Joining it and being caught up in it was an experience Jean Luc Picard would be least likely to forget, especially if he were yet alive. He wasn’t alive in his natural sense but he felt a new life pulse through him as he was joined with the string fragments as they tore through the spatial dimension that the disembodied occupied. A new life and a new consciousness was vibrant through his entire being.
    However, he felt a new death coming on. The anomalous string fragment that he had seen and now had become a part of contained elements of dimensions that were previously alien and unknown to him. The dimensions of the universe were cascading and splintering into a set point in time, space, and dimension, resulting in a wave of anomalous energy that ruptured through all known point of time, space, and dimension. The string fragments themselves were dying, as well was the universe.
    Collecting the myriad of thoughts present within the string fragments, Jean Luc could sense the presence of Guinan, though she gave off a strong feeling of resistance, so strong in fact that Picard highly doubted that she knew he was there. Also present was Q. Now he only needed to learn how to communicate in this existence.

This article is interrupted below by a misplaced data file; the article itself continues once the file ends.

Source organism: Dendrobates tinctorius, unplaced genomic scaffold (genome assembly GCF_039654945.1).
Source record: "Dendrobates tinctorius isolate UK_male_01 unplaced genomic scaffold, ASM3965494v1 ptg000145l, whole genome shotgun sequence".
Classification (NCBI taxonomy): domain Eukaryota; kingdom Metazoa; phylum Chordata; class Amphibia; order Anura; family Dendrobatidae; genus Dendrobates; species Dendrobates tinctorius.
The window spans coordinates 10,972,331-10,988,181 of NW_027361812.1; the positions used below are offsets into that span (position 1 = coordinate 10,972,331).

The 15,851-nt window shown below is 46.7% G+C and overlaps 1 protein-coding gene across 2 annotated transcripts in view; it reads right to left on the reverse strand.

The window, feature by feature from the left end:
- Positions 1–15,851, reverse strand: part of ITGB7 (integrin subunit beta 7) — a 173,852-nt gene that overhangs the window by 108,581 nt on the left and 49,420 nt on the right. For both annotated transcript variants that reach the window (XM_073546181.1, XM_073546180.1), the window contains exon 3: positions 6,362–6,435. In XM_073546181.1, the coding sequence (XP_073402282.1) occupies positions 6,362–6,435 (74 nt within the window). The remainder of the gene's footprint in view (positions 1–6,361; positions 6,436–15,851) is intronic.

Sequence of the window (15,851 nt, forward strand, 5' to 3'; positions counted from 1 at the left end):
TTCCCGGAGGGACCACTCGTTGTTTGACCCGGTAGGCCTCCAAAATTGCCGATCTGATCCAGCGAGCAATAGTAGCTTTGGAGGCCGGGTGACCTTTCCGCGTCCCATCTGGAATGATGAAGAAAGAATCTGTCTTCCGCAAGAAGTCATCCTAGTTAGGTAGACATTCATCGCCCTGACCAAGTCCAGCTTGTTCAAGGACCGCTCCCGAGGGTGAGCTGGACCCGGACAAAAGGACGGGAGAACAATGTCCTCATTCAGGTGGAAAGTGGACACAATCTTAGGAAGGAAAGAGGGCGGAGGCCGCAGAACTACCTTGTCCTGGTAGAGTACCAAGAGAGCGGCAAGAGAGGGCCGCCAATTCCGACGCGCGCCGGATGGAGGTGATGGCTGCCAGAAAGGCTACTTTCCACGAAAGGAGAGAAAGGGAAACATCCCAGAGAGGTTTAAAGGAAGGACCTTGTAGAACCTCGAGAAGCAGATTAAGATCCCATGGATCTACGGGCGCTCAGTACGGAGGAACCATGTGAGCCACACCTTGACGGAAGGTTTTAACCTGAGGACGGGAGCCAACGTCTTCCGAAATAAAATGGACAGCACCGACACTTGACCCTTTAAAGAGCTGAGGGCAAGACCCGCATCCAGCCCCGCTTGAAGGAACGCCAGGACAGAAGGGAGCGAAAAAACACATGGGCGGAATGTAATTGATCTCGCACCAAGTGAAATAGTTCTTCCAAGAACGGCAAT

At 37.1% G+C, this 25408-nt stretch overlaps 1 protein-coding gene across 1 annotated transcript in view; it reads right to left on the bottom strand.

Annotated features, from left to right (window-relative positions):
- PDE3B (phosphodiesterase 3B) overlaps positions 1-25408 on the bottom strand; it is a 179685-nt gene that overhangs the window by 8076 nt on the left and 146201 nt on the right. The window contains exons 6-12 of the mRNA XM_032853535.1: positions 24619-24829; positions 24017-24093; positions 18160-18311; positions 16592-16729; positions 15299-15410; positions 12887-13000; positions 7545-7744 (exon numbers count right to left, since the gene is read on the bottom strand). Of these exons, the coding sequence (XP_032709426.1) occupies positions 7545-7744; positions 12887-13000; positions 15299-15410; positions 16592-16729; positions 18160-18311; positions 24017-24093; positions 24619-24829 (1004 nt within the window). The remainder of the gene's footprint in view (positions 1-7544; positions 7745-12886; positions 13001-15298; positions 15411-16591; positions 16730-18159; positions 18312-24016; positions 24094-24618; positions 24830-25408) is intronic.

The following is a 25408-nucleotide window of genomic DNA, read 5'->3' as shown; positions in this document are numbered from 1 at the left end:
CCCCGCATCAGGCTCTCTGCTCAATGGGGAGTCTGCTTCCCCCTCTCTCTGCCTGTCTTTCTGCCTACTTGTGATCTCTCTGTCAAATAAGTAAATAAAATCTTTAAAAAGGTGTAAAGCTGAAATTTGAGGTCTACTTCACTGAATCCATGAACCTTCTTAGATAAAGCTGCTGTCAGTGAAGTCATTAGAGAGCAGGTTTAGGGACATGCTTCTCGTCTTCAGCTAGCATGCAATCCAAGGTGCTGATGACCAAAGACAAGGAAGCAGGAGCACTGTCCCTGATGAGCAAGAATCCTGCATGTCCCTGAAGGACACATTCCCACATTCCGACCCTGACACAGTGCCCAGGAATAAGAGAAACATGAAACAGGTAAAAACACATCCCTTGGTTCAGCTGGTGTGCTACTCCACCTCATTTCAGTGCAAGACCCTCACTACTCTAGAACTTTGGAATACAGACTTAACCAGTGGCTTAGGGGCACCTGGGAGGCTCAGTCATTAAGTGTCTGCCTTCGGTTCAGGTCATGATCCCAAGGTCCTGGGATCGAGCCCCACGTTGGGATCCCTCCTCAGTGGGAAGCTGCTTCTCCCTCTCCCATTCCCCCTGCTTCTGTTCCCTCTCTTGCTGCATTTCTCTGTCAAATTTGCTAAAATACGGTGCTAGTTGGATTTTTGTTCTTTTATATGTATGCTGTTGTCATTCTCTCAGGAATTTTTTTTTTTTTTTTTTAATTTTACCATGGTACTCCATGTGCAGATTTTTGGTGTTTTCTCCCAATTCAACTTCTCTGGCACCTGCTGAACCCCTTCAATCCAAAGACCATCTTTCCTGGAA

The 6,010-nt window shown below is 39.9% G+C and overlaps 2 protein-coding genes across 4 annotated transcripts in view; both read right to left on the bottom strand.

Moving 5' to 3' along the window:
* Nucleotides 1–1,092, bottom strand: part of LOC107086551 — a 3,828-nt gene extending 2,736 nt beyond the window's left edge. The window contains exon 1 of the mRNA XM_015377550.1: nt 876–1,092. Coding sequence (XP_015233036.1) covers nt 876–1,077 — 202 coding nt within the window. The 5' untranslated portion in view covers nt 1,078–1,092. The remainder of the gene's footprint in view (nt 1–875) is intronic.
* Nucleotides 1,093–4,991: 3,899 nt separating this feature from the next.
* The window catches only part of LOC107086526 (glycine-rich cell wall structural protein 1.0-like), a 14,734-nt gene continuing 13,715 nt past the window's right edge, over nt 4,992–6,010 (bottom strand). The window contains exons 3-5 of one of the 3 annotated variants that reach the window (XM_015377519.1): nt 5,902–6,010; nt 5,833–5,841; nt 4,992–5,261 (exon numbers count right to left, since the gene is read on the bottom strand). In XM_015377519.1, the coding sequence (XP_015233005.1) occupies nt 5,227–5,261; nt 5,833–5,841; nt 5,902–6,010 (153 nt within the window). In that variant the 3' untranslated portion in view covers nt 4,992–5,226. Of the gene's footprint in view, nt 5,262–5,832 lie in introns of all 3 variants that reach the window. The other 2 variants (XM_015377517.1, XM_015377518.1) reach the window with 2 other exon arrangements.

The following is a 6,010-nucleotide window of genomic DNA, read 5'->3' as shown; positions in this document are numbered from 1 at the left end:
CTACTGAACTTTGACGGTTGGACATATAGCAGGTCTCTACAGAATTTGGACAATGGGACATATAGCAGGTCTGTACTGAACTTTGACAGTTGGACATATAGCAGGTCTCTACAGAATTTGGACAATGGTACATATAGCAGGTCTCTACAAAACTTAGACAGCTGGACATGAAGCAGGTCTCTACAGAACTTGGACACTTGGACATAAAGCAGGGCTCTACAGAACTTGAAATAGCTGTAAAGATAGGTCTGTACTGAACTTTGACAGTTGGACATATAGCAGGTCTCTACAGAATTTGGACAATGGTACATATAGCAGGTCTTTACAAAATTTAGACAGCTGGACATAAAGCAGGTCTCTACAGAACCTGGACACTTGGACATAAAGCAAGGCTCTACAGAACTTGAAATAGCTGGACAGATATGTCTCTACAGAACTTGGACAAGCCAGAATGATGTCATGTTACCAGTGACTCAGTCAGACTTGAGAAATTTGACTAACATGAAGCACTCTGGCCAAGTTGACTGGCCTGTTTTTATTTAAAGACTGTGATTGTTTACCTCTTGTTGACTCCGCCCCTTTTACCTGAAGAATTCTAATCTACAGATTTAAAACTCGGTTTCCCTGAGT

“What is this?” Jean Luc thought within, the thought immediately joining the thoughts of the others in the string fragments.
    “We are continuous,” a collective replied. “We are the Q.”
    “Q!” Jean Luc exclaimed as if uttering a filthy expletive. “If this is another game for your amusement...”
    “Mon capataine,” a scolding voice spoke back to Jean Luc, “I assure you that I was just as dead as the best of them. I am as perplexed as you.”
    “Guinan!” Picard thought out furiously, grasping to receive an answer. “Guinan! Why in the world doesn’t she respond?”
    “That’s not her name,” Q replied.
    “What?!?” Picard blurted out. He was silent to himself for a while then at last called out, “Q!”
    “Yes, Jean Luc,” Guinan’s voice replied.
    Mon capataine and Jean Luc were two terms that let Picard know that at least, according to the Q’s standards, he still retained his identity. “Why am I here?”
    “I brought you here,” the voice of Q Guinan replied. “We need your help.”
    “Estimated time that the anomaly will tear into our present coordinates: one hour, thirty-six minutes and five seconds,” Data reported from the captain’s chair. He turned his attention to the science station, where Ensign B’kor was working with Ensign Dia. “Ensign B’kor, your equations?”